Date: Thu, 07 Mar 2002 09:28:47 -0600

Author: Cliff Bettis

Subject: Re: Variac

Post:

Jerry,

The dimmer is very light and portable but it won't go above the line
voltage; it also distorts the waveform; it won't handle quite as much power
(at least the one I use). The dimmer is a whole lot cheaper than a variac.
My dimmer is mounted in an aluminum mini box with a small meter and a
switch. I use the dimmer to control blower motors for air tracks and air
tables, for current control for filaments in beam tubes, for color mixing
using old slide projectors. I use the variacs for my bare filament spectral
source; jumping rings, Tesla coil.

Cliff

----- Original Message -----
From: "Gerald Zani"
To:
Sent: Thursday, March 07, 2002 9:10 AM
Subject: Re: Variac


> The circumstances being the power required? The dimmers being used for
low
> power applications? JZ
>
> At 08:53 AM 3/7/2002 -0600, you wrote:
> >Yep,
> >
> >Actually, I use both depending on circumstances.
> >
> >Cliff
> >
> >----- Original Message -----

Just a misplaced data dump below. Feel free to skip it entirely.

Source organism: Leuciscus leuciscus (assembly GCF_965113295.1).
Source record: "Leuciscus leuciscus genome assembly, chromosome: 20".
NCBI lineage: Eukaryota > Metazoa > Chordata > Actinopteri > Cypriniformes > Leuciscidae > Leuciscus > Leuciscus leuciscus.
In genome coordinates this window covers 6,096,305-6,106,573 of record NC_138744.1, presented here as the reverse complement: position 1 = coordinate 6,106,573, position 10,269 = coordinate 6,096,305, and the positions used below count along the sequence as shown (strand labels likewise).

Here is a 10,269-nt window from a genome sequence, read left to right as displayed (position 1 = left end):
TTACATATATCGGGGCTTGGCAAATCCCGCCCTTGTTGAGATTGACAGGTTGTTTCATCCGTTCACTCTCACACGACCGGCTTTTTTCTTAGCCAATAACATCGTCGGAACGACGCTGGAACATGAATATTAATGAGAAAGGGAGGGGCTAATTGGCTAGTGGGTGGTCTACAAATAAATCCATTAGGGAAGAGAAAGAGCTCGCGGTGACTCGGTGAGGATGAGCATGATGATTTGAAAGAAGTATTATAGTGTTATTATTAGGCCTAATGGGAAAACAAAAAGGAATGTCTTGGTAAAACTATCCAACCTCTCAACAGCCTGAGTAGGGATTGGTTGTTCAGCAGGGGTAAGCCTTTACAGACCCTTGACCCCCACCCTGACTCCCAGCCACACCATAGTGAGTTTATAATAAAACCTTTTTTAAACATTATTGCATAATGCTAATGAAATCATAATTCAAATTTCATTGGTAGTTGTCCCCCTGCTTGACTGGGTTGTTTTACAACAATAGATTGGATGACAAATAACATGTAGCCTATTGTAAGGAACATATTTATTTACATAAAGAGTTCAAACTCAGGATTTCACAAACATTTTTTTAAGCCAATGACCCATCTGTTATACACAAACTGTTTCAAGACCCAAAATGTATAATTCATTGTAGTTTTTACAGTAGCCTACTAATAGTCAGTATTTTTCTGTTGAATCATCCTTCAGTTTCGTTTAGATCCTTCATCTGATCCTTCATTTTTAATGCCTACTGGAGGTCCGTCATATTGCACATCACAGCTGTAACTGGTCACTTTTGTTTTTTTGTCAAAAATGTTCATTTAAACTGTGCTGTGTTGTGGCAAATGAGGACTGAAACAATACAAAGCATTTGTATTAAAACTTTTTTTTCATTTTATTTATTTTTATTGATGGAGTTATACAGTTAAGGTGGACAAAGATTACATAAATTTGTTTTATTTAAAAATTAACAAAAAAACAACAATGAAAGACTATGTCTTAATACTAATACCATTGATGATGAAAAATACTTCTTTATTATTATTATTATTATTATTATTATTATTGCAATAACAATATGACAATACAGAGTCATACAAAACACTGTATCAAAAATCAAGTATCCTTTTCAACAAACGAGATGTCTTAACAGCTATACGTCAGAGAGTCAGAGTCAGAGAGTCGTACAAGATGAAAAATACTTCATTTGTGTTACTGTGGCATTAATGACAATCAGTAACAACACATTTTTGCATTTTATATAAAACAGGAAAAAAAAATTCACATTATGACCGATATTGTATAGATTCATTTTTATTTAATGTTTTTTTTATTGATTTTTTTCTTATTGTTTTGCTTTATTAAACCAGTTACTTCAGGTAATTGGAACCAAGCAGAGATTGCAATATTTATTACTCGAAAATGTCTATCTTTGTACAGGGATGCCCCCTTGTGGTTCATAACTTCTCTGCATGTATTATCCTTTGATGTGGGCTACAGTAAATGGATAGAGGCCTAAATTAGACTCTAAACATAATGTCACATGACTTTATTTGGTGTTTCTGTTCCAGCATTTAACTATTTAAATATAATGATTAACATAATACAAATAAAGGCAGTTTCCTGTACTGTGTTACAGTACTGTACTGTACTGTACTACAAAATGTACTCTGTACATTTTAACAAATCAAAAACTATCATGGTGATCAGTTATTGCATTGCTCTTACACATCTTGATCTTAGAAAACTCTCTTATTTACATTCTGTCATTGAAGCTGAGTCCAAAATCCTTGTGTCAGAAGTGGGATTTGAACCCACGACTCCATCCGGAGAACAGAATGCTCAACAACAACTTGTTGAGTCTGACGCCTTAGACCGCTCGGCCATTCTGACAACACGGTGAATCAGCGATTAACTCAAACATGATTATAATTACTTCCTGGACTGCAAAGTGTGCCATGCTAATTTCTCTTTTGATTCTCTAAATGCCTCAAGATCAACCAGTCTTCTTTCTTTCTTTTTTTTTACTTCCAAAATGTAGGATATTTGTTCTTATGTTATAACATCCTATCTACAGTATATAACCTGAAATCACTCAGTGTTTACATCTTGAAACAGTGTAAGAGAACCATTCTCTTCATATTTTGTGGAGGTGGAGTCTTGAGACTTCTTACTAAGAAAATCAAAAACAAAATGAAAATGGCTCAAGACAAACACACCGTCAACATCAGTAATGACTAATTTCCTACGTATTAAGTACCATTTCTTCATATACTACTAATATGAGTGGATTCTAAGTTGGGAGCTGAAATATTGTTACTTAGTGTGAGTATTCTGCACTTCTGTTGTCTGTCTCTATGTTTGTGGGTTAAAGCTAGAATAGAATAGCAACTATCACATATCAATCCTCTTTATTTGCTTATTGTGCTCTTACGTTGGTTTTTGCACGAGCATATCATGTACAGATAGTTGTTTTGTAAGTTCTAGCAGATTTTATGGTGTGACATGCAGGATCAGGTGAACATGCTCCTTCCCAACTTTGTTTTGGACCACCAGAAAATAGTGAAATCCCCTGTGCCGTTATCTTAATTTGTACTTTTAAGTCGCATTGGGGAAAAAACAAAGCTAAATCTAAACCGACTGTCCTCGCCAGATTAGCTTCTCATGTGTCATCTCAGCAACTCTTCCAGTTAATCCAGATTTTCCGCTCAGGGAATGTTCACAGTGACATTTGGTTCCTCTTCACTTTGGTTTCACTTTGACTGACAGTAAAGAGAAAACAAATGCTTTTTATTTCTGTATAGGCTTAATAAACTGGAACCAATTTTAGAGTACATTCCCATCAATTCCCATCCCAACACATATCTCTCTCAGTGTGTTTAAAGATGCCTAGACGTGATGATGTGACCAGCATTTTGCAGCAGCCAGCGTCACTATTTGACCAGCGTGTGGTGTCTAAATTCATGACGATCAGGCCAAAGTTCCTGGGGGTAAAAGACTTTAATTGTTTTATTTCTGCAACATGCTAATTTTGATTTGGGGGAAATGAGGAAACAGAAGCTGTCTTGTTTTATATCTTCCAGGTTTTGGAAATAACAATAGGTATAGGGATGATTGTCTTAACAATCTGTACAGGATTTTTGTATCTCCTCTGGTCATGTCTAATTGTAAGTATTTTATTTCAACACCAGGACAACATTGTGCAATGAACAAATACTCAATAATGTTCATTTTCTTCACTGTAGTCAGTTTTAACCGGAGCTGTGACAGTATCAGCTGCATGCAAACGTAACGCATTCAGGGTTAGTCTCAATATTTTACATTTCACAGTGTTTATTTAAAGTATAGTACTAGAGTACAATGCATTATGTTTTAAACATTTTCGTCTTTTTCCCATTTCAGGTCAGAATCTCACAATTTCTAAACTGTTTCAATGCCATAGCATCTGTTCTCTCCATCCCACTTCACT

> >From: "Gerald Zani"
> >To:
> >Sent: Thursday, March 07, 2002 8:27 AM
> >Subject: Re: Variac
> >
> >
> > > Tapper,
> > >
> > > Does anyone use a new solid state dimmer control to replace a
traditional
> > > variac?
> > >
> > > Jerry
> > >
> > >
> > > At 08:16 AM 3/5/2002 -0600, you wrote:
> > > >I don't know which "previous poster" Paul is referring to, but to be
on
> >the
> > > >safe side I want to remind everyone that our "What's It Take To Shock
> >You?"
> > > >exhibit at The Science Place has a 20 kilohm current limiting
resistor in
> > > >the output circuit of the variac. I described this in my message. One
> >should
> > > >never play with variacs without such a safety device in place.
> > > >
> > > >poj
> > > >
> > > >----- Original Message -----
> > > >From: "Paul Nord"
> > > >To:
> > > >Sent: Monday, 04 March, 2002 17:00
> > > >Subject: Re: Variac
> > > >
> > > >
> > > > > I think that the previous poster intended to warn you about
dangerous
> > > > > CURRENTS, not voltages. The variac is regulating the voltage.
But
> >the
> > > > > only regulation on the output power is the 20 Amp breaker in your
> >fusebox.
> > > > > That limits you to 110V X 20A = 2200W. So, if you dial your
variac
> >down
> > > > > to 1 volt you might be able to draw 2200W / 1V = 2200A of current.
> > > > > However, that's an upper limit. You'd probably loose a lot in the
> > > > > transformer itself. But even 10% of that is a big current.

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